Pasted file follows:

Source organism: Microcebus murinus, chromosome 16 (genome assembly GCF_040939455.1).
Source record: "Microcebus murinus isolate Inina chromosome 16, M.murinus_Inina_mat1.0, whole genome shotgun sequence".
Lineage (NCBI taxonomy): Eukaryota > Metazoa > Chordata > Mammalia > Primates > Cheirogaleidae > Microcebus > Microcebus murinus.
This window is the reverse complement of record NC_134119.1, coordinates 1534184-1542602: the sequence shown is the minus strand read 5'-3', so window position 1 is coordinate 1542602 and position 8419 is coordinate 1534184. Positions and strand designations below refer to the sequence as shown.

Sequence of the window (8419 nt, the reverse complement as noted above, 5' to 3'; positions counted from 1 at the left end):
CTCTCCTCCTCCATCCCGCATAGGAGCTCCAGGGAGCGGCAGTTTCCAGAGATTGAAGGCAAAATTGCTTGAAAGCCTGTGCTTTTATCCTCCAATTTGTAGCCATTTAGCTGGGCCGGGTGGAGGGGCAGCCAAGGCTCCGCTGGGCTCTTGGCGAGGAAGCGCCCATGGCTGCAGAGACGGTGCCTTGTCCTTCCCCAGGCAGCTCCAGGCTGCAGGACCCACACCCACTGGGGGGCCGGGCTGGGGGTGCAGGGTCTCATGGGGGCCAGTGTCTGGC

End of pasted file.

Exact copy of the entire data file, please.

Source organism: Microcebus murinus, chromosome 16 (genome assembly GCF_040939455.1).
Source record: "Microcebus murinus isolate Inina chromosome 16, M.murinus_Inina_mat1.0, whole genome shotgun sequence".
Lineage (NCBI taxonomy): Eukaryota > Metazoa > Chordata > Mammalia > Primates > Cheirogaleidae > Microcebus > Microcebus murinus.
This window is the reverse complement of record NC_134119.1, coordinates 1534184-1542602: the sequence shown is the minus strand read 5'-3', so window position 1 is coordinate 1542602 and position 8419 is coordinate 1534184. Positions and strand designations below refer to the sequence as shown.

Sequence of the window (8419 nt, the reverse complement as noted above, 5' to 3'; positions counted from 1 at the left end):
CTCTCCTCCTCCATCCCGCATAGGAGCTCCAGGGAGCGGCAGTTTCCAGAGATTGAAGGCAAAATTGCTTGAAAGCCTGTGCTTTTATCCTCCAATTTGTAGCCATTTAGCTGGGCCGGGTGGAGGGGCAGCCAAGGCTCCGCTGGGCTCTTGGCGAGGAAGCGCCCATGGCTGCAGAGACGGTGCCTTGTCCTTCCCCAGGCAGCTCCAGGCTGCAGGACCCACACCCACTGGGGGGCCGGGCTGGGGGTGCAGGGTCTCATGGGGGCCAGTGTCTGGC